Radiohead Destroys Rock to Save It

British art-rockers take chances as others hold on in a collapsing business

Thom Yorke of Radiohead performs in Jersey City.
Barry Brecheisen/WireImage
Thom Yorke of Radiohead performs in Jersey City.
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This is how Radiohead became one of the most successful bands of the past decade: by choosing risk over safety, taking their biggest chances as other acts tried to hold on in a collapsing business. Radiohead opened the century by ditching their status as the new Pink Floyd for the digital subversion of 2000's Kid A, their first U.S. Number One album (and RS's best album of the decade). At the start of the Iraq War, as American stars struggled to balance patriotism and protest, Radiohead took dead aim at the Bush White House with 2003's Hail to the Thief. And when the band's major-label deal expired, Radiohead released 2007's In Rainbows as a download, at any price consumers wished to pay. "If I die tomorrow," singer Thom Yorke said, "I'll be happy that we didn't carry on working within this huge industry that I don't feel any connection with." Life in a band now is about "the decentralizing or power," says guitarist Ed O'Brien. "Record companies can't control us anymore. There's an element of chaos, but in the way chaos always maneuvers itself into some kind of form."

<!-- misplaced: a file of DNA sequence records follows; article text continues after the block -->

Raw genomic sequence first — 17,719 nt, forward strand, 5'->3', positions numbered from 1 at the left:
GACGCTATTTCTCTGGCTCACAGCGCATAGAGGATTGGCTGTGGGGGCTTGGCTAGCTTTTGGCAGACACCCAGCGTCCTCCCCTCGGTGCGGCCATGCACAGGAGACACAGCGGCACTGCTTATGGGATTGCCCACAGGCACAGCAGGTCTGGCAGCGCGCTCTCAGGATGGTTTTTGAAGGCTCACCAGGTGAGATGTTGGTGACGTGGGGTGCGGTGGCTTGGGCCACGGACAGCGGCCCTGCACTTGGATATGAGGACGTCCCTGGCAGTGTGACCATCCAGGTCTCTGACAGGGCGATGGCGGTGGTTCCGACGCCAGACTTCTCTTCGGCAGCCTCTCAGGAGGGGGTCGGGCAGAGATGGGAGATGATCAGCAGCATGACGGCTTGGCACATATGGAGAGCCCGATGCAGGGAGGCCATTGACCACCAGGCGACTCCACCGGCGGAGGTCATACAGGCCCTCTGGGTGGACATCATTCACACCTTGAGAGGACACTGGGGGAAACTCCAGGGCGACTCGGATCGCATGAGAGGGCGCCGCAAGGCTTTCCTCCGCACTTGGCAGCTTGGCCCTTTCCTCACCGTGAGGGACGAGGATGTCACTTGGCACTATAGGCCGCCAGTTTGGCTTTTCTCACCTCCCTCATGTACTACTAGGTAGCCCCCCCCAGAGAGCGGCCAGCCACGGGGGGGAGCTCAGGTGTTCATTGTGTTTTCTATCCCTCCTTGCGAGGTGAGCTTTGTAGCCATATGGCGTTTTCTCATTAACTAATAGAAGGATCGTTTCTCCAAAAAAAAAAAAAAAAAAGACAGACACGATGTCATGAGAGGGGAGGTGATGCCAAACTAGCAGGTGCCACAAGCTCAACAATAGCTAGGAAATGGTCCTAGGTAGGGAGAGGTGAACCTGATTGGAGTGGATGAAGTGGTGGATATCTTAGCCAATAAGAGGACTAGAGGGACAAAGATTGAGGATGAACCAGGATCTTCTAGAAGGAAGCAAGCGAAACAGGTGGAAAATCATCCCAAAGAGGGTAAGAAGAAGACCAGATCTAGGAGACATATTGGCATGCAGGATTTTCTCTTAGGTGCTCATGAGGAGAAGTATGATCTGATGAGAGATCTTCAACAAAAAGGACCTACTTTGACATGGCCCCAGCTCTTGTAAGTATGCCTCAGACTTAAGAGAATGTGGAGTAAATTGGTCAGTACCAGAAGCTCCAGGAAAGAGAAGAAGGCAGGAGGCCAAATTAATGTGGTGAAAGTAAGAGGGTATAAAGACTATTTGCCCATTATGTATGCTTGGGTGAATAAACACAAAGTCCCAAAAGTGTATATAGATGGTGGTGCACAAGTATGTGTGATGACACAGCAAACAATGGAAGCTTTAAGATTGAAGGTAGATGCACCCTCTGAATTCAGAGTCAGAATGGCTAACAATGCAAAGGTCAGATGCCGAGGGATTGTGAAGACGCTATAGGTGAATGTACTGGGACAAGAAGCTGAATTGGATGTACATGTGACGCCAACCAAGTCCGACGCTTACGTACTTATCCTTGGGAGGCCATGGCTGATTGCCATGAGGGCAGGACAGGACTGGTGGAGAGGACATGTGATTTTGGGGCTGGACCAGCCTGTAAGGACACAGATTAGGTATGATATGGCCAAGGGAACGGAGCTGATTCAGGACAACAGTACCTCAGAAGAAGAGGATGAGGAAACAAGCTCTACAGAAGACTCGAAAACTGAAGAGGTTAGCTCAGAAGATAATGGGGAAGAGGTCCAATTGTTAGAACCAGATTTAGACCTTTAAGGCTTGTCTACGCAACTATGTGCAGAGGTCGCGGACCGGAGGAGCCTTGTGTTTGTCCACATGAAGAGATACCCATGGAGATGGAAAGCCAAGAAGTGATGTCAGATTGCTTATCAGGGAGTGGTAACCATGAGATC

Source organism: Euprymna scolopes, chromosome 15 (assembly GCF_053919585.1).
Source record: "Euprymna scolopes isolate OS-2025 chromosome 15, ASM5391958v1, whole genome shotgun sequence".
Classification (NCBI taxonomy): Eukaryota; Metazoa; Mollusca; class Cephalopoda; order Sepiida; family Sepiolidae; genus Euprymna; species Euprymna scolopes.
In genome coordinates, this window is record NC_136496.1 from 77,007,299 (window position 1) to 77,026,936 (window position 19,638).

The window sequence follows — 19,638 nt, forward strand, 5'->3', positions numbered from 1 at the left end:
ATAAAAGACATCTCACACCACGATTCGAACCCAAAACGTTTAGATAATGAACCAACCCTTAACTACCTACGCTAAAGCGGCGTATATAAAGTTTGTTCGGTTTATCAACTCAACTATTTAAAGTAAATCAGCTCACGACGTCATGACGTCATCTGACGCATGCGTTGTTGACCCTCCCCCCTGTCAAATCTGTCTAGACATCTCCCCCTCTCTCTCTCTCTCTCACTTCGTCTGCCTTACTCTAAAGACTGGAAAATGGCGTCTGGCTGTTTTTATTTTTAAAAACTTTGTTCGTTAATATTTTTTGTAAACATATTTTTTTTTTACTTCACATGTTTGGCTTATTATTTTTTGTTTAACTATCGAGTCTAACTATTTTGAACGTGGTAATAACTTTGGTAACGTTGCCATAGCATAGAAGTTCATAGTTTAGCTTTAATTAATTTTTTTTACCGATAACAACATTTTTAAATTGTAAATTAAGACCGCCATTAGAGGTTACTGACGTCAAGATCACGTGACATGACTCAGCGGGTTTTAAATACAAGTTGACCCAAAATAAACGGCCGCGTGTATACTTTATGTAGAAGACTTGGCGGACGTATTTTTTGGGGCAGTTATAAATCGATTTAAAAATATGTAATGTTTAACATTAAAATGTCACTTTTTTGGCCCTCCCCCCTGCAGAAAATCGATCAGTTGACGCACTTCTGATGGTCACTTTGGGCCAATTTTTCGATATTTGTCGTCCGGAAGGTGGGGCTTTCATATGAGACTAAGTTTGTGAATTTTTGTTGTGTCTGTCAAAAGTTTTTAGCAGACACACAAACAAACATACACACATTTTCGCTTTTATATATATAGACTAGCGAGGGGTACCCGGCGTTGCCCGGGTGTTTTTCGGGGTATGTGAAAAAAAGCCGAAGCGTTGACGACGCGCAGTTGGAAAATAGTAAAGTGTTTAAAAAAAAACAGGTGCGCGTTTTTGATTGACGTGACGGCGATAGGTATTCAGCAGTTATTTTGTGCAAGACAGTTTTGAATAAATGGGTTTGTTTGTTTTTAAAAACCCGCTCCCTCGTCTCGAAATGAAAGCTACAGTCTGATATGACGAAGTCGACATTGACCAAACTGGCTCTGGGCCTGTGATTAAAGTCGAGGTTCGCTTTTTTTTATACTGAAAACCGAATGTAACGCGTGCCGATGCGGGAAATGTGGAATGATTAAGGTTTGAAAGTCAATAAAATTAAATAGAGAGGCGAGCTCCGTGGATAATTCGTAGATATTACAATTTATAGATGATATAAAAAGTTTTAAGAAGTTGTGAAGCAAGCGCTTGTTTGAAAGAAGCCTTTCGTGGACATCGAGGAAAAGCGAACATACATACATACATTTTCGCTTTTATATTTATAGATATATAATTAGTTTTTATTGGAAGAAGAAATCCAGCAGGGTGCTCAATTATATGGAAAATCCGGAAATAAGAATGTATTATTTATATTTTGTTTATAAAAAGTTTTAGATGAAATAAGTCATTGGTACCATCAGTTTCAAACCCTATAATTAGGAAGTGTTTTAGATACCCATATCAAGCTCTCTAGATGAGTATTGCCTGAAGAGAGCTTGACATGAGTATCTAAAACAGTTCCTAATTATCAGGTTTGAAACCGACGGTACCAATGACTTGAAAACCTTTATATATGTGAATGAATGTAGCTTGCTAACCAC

He notes that in the U.K. "one in three people didn't pay anything to download In Rainbows. "But when we played live, our audience in front was teenagers. We had released a record in thew ay they understood, so they gave it a chance." The gambles have had a profound effect on Radiohead's music. "We have been rehearsing for a new record," O'Brien says, "and we are in a very different place. 'Morning Bell,' on Kid A, was our version of Joy Division, with a great undertone of darkness. Where we are now is about light and movement. We feel it in our bellies as we play – we're on a big move here.

This story is from the December 24th, 2009 issue of Rolling Stone.


From The Archives Issue 1094: December 24, 2009